Blair Horner: The Governor Budget Continues To Hammer College Students

Feb 8, 2016

Five years ago, Governor Cuomo and the Legislature approved annual tuition hikes for public colleges and universities.  At that time, the argument had two simple rationales to support the plan:

First, it was argued that college students and their families wanted “predictability” in tuition costs, so that annual increases could assure them that hikes would never exceed a predictable, annual amount.  That argument was weak, after all what could be more predictable than having no increases at all? 

The second – and more compelling – argument was that the state was facing massive deficits and that it had no money to bolster public colleges.  The students would just have to pay more.

Fast forward five years.  The state has jacked up the cost of attending public college by a whopping 30 percent.  At the same time, the state has frozen its support for the State and City University systems.

In short, the students are paying a lot more and the state is not.

Yet, the governor has once again proposed hiking tuition.  He offers no new state support and wants students to continue to pay annual hikes in tuition.

The argument is the same – the far less compelling argument that students want the predictability of annual tuition hikes.  Which is simply not true.

In fact, it is the opposite that is true – students want predictability all right, but they want the predictability of no tuition hikes, they want the predictability of a state flush with cash adding revenues to enhance higher education.

The second argument used five years ago – that the state is facing deficits – is simply not true anymore.  In fact, according to the state Comptroller, the state has a $1 billion surplus this year.  While $650 million of that surplus is coming from state settlements, $350 million is coming from enhanced tax revenues.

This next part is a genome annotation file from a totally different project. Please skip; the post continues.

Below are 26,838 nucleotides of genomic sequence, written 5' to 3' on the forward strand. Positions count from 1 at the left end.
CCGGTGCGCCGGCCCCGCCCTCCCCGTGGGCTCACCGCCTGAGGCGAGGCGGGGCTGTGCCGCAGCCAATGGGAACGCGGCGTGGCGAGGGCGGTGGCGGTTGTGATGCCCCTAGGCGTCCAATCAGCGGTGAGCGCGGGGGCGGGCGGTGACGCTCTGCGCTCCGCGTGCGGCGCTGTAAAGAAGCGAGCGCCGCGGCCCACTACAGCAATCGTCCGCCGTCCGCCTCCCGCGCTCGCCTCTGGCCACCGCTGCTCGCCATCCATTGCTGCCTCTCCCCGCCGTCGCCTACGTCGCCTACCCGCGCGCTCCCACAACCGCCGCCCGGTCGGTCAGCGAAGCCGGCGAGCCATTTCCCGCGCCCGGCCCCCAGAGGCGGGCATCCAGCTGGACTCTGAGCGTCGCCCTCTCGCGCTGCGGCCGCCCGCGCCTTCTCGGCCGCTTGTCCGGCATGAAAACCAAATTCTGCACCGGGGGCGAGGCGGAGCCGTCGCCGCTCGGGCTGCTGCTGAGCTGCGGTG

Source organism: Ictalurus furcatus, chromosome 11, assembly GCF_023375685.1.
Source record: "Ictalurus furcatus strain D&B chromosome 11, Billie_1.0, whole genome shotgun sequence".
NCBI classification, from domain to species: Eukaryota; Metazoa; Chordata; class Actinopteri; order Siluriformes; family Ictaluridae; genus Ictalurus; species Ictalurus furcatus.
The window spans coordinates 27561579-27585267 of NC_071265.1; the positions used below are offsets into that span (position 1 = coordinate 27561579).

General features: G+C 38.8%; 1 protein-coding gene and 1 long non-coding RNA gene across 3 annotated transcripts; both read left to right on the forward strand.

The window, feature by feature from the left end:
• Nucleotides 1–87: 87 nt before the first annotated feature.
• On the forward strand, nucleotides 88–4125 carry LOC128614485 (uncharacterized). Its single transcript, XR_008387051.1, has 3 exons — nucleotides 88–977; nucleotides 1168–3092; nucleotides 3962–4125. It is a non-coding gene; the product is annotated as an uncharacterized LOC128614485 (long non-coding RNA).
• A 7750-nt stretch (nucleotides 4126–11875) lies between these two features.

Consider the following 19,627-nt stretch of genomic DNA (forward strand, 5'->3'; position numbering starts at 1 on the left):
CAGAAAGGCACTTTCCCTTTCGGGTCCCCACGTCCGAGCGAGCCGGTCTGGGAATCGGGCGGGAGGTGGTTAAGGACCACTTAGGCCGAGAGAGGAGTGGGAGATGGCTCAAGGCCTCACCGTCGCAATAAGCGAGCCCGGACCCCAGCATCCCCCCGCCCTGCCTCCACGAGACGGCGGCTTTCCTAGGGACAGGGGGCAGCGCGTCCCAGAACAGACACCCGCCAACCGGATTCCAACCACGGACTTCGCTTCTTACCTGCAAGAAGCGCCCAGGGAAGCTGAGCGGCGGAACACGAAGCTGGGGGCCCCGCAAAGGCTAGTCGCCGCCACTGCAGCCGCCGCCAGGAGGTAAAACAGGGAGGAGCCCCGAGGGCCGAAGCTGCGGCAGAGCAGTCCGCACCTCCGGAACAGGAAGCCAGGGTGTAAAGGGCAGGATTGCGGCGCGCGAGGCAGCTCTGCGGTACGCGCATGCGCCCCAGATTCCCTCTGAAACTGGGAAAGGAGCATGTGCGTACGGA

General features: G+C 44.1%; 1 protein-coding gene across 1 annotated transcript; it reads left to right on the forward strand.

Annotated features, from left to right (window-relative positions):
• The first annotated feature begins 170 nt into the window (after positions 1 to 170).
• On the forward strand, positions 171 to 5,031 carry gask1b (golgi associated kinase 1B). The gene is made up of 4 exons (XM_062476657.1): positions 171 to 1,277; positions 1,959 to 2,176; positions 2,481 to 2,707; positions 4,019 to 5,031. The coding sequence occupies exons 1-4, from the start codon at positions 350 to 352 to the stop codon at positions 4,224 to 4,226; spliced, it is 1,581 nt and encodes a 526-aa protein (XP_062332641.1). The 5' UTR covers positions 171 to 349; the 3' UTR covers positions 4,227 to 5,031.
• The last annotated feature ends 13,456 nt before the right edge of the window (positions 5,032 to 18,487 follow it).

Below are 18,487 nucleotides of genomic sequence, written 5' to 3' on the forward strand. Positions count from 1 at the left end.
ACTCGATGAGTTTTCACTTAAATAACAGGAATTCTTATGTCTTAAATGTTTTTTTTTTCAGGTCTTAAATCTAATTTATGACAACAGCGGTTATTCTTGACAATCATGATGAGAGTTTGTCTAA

Given that the state is flush with money, why should attending a college cost more?

In addition, the governor proposes no broad-based increases in state financial aid programs, thus leaving either the student, or the college, short.  He does propose to expand financial aid to those college students who are undocumented immigrants, but he proposes no expansions in the state’s Tuition Assistance Program, which provides benefits to all students in need.

As a result, the State and City University systems will have to offer financial assistance to needy students, and where will that money come from if not the state?  You guessed it, students.

Why do it?  One guess would be that the governor simply wants to spend less on public college and instead fund other projects.  Public colleges have no economic leverage, they can’t threaten to leave the state, and are, in fact part of government itself.  The students are the least likely group of adults to make campaign contributions, or even vote.

They are politically weak.

There can be no serious argument that making college more costly helps society.  The education level of the state (and the nation) is central to a growing economy – and it is important to ensuring that citizens can adequately participate in the policy debates of their own democracy.

Hiking college costs in an era of fiscal difficulty is bad, but understandable.  Hiking costs in an era of plenty is indefensible.

Blair Horner is the Legislative Director of the New York Public Interest Research Group.

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